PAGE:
Huskies Have Tsohonis and Stevenson Playing at High Level, Why Not Sorn?

The UW's 7-foot-4 center, with his tremendous reach, could be more of an inside force.
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The University of Washington basketball team won.

Beat Colorado.

Ended an eight-game losing streak.

Marcus Tsohonis played.

Scored a career-high 27 points.

As a sub.

Erik Stevenson put up 17 points.

His fourth consecutive double-figure game.

Victories all around to be sure, but there's still work to be done.

Namely, the Huskies (2-11 overall, 1-7 Pac-12) need to find more ways to take advantage of the tallest player in America.

That would be super gangly 7-foot-4 Riley Sorn.

While he sometimes finds himself out of position or gets stripped clean of the ball, Sorn changes everything when he enters the game.

It's hard to say which is more pleasing to watch this big guy do:

Swat away a stunned opponent's shot in the key with the other guy yelling no way or stand flat-footed and shoot downward rather than up to score.

As Husky coaching legend Marv Harshman used to say, you can't teach 7 feet. 

The Huskies have one of two 88-inch players in college basketball.

Sorn currently averages 10 minutes, 4.5 points, 3.3 rebounds and a block a game.

Granted the sophomore from Richland, Washington, needs to add pounds and strength, but that doesn't mean he can't double all those numbers across the board right now. 

So what's it going to take?

"To be honest with you, it's all about energy," Husky coach Mike Hopkins said. "When he has energy, he's a different player. When he doesn't, he doesn't help us."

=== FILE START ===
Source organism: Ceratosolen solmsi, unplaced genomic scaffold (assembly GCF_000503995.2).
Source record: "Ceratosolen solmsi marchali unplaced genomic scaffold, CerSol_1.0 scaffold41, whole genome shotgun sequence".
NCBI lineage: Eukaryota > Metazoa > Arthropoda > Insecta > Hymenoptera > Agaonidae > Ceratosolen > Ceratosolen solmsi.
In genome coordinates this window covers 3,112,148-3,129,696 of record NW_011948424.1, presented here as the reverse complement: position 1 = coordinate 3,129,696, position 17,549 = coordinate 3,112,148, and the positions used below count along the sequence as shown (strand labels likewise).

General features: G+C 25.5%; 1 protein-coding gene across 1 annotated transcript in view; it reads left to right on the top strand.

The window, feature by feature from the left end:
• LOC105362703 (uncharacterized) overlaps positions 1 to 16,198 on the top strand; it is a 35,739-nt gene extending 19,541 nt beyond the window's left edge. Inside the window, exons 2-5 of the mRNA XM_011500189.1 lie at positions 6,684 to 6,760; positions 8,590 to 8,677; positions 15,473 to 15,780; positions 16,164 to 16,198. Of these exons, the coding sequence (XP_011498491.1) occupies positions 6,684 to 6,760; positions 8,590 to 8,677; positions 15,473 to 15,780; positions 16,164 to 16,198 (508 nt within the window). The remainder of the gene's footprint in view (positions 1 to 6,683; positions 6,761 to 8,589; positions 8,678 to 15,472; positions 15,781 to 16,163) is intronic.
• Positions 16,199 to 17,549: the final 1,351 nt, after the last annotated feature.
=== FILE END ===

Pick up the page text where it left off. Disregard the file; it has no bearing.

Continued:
Well, that's where Hopkins comes in. That's why they pay him the big bucks.

If the big man isn't properly motivated, the coach should be in his ear at all times, reminding Sorn of what more he can do for the Huskies, that the NBA loves tall guys, that time is short and that precious height needs to be fully utilized.

Sorn is reminiscent of a young James Edwards, who showed up at nearby Roosevelt High School as this towering but exceedingly uncoordinated athlete who made himself into a player because he wanted it. It wasn't easy.

His Roosevelt coaches had him jumping rope and over benches daily, and he was properly developed and motivated by the time the 7-1 player became a four-year starter for the UW and then a 19-year NBA veteran with three league championship rings.

Hopkins should personally escort Sorn to Dick's Drive-In not far from campus for a daily meal of milkshakes and Deluxe hamburgers to put some instant weight on him.

The Huskies, who play Utah (6-6, 3-5) on Sunday at 1 p.m., have something no one else in the Pac-12 has. 

A guy with tremendous reach and the potential to influence every game he plays in from here on out.

It's up to Sorn to want it.

It's up to Hopkins to make him want it.

Follow Dan Raley of Husky Maven on Twitter: @DanRaley1 and @HuskyMaven

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